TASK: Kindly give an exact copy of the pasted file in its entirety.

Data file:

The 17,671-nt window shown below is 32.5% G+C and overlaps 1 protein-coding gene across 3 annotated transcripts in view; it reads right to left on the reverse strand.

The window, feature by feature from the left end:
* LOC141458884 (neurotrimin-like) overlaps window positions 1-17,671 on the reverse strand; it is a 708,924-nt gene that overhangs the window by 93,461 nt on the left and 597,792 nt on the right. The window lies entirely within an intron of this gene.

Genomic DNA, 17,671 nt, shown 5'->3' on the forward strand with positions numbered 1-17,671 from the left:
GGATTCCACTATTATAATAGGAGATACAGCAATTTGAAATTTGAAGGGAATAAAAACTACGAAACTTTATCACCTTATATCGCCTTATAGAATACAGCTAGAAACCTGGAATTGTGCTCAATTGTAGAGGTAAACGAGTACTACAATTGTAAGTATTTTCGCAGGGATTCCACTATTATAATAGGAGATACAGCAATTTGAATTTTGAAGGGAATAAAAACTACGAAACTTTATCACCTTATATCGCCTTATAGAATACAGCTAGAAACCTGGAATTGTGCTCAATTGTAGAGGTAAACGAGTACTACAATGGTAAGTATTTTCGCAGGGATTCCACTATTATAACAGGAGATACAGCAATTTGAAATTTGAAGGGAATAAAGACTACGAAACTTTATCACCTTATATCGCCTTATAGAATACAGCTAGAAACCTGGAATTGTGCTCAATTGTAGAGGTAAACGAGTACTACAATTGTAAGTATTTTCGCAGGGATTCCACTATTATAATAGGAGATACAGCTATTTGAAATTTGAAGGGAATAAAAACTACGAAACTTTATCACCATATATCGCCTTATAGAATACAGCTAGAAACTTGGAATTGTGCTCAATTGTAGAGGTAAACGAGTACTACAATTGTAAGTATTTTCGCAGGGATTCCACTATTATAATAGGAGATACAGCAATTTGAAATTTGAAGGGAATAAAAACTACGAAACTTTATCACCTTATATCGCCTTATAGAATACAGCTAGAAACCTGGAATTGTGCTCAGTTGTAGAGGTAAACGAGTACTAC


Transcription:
The 17,671-nt window shown below is 32.5% G+C and overlaps 1 protein-coding gene across 3 annotated transcripts in view; it reads right to left on the reverse strand.

The window, feature by feature from the left end:
* LOC141458884 (neurotrimin-like) overlaps window positions 1-17,671 on the reverse strand; it is a 708,924-nt gene that overhangs the window by 93,461 nt on the left and 597,792 nt on the right. The window lies entirely within an intron of this gene.

Genomic DNA, 17,671 nt, shown 5'->3' on the forward strand with positions numbered 1-17,671 from the left:
GGATTCCACTATTATAATAGGAGATACAGCAATTTGAAATTTGAAGGGAATAAAAACTACGAAACTTTATCACCTTATATCGCCTTATAGAATACAGCTAGAAACCTGGAATTGTGCTCAATTGTAGAGGTAAACGAGTACTACAATTGTAAGTATTTTCGCAGGGATTCCACTATTATAATAGGAGATACAGCAATTTGAATTTTGAAGGGAATAAAAACTACGAAACTTTATCACCTTATATCGCCTTATAGAATACAGCTAGAAACCTGGAATTGTGCTCAATTGTAGAGGTAAACGAGTACTACAATGGTAAGTATTTTCGCAGGGATTCCACTATTATAACAGGAGATACAGCAATTTGAAATTTGAAGGGAATAAAGACTACGAAACTTTATCACCTTATATCGCCTTATAGAATACAGCTAGAAACCTGGAATTGTGCTCAATTGTAGAGGTAAACGAGTACTACAATTGTAAGTATTTTCGCAGGGATTCCACTATTATAATAGGAGATACAGCTATTTGAAATTTGAAGGGAATAAAAACTACGAAACTTTATCACCATATATCGCCTTATAGAATACAGCTAGAAACTTGGAATTGTGCTCAATTGTAGAGGTAAACGAGTACTACAATTGTAAGTATTTTCGCAGGGATTCCACTATTATAATAGGAGATACAGCAATTTGAAATTTGAAGGGAATAAAAACTACGAAACTTTATCACCTTATATCGCCTTATAGAATACAGCTAGAAACCTGGAATTGTGCTCAGTTGTAGAGGTAAACGAGTACTAC